Booking your flights too far in advance could cost you dearly

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Already planning next year’s summer getaway? You may want to wait a while before purchasing your flights. Booking too far in advance could cost you dearly, and not just financially. In a recent American Airlines’ Tell me why podcast, Vice President Brian Znotins gave insight into how airline scheduling and planning happens. The news was not good for travelers who would like to book their flights whenever possible.

While it might seem like a good idea to lock in a fare and date so you can plan the rest of your trip, the risks might not be worth it. Below, Travel Off Path explores how and why airlines set their schedules the way they do and what that means for travellers.

Airplane cabin interior with seated passenger

How airlines plan their flights, according to the vice president of American Airlines

According to Znotins, American Airlines currently publishes its frozen schedule 100 days in advance. Before Covid-19 changed the world, the carrier released its schedule 90 days in advance. In most cases, travelers should feel safe taking advantage of this 100-day window. Once the official schedule is released, the carrier is unlikely to make any significant changes to the proposed flights. Any major changes usually occur before this 100 day window is locked.

Young man looking at airline timetable

What about beyond 100 days?

This is where things start to take more risks for travelers. According to Znotins, American Airlines will sell flights up to 330 days in advance. It is much further away than their frozen timeline and is known as a placeholder calendar. Before the pandemic, the placeholder schedule was a relatively accurate predictor of what the frozen schedule would look like once those tickets approached the 100-day window.

People checking in for a flight with canceled flights on board in the background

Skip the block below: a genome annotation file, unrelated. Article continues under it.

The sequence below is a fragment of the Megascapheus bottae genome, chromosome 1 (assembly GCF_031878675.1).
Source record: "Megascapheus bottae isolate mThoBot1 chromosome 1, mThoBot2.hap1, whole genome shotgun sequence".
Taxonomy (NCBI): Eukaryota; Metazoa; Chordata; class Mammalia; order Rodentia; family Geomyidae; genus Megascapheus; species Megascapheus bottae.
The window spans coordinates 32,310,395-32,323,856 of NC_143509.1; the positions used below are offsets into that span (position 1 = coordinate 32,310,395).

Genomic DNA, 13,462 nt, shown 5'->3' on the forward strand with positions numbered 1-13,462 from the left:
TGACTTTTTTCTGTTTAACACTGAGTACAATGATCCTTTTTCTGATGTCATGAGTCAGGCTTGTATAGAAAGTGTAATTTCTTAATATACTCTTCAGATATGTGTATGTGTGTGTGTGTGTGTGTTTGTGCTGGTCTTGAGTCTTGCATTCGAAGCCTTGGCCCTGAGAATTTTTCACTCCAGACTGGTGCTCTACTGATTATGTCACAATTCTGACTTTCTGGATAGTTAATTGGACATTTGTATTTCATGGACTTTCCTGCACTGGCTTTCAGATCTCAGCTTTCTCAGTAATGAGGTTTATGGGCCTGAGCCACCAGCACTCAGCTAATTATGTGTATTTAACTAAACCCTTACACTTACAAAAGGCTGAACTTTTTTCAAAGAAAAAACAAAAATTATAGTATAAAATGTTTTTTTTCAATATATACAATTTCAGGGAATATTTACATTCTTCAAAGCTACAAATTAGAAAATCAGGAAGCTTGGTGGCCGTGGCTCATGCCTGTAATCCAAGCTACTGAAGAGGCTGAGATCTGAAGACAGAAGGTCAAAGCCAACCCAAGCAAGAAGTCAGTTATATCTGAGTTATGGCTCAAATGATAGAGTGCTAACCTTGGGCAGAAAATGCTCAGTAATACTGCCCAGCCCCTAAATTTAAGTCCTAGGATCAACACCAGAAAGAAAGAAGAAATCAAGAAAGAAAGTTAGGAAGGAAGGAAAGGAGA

Unfortunately, now that the world is still in pandemic recovery mode, the placeholder calendar is becoming less reliable. Znotins points out that when titles such as US Airlines will cut more than 30,000 flights in November going out, it is considered a significant change in airline schedules. According to the vice president, however, this is how the airline industry has operated since the start of the pandemic.

Canceled flights

Why not modify the schedule of the reserved space?

According to Znotis, American Airlines is still using its 2019 schedule as a placeholder. It follows that many other airlines are probably doing the same thing. Since the world works very differently now, using the 2019 calendar as a placeholder has proven to be less reliable than expected.

“We would really like to have a better reserved space, but, unfortunately, to have a better reserved space, you have to know the schedule that you are actually going to fly, and we don’t know that until we establish the schedule. real.. You have to go through the process to find out what thefts exist,” Znotis said in the interview.

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So why sell fictitious flights that don’t arrive at the time set in stone? Znotis points out that in cases where the carrier knows for sure that a flight will not exist on its reserved space schedule, it will remove it as an option. However, in cases where they are unsure, they will still sell the flight. The uncomfortable reality we all had to deal with this summer is that the aviation industry never knows if it will get enough support. Znotis points out that the carrier does not know how many aircraft, pilots, mechanics and ground staff will be available to support the schedule until much closer to the 100-day window.

Airport staff guiding a plane through

What does this mean for travellers?

For travelers, this means that, where possible, it will be best to only book flights up to 100 days in advance. This will greatly reduce the risk of flight disruption, especially with American Airlines. Not only will this help reduce the risk of a flight being canceled or changed, but it will also save travelers money.

Travel Off Path recently reported the best times to book flights for the biggest cost savings. Almost all of the best deals happen when booking less than 100 days in advance. The only exception is for travel within Europe when fares are cheapest 129 days before departure. For the best times to book holiday flights and flights to other regions, read more HERE.

Traveler looking at dashboard with Santa's vacation hat on

Travelers have had to deal with a lot this summer. However, booking flights at the right time, minimizing your risk of lost baggage and knowing your passenger rights will help ensure that you get the best deal and that everything goes smoothly.

This article originally appeared on Travel Off Path. For the latest breaking news that will affect your upcoming trip, please visit: Traveloffpath.com

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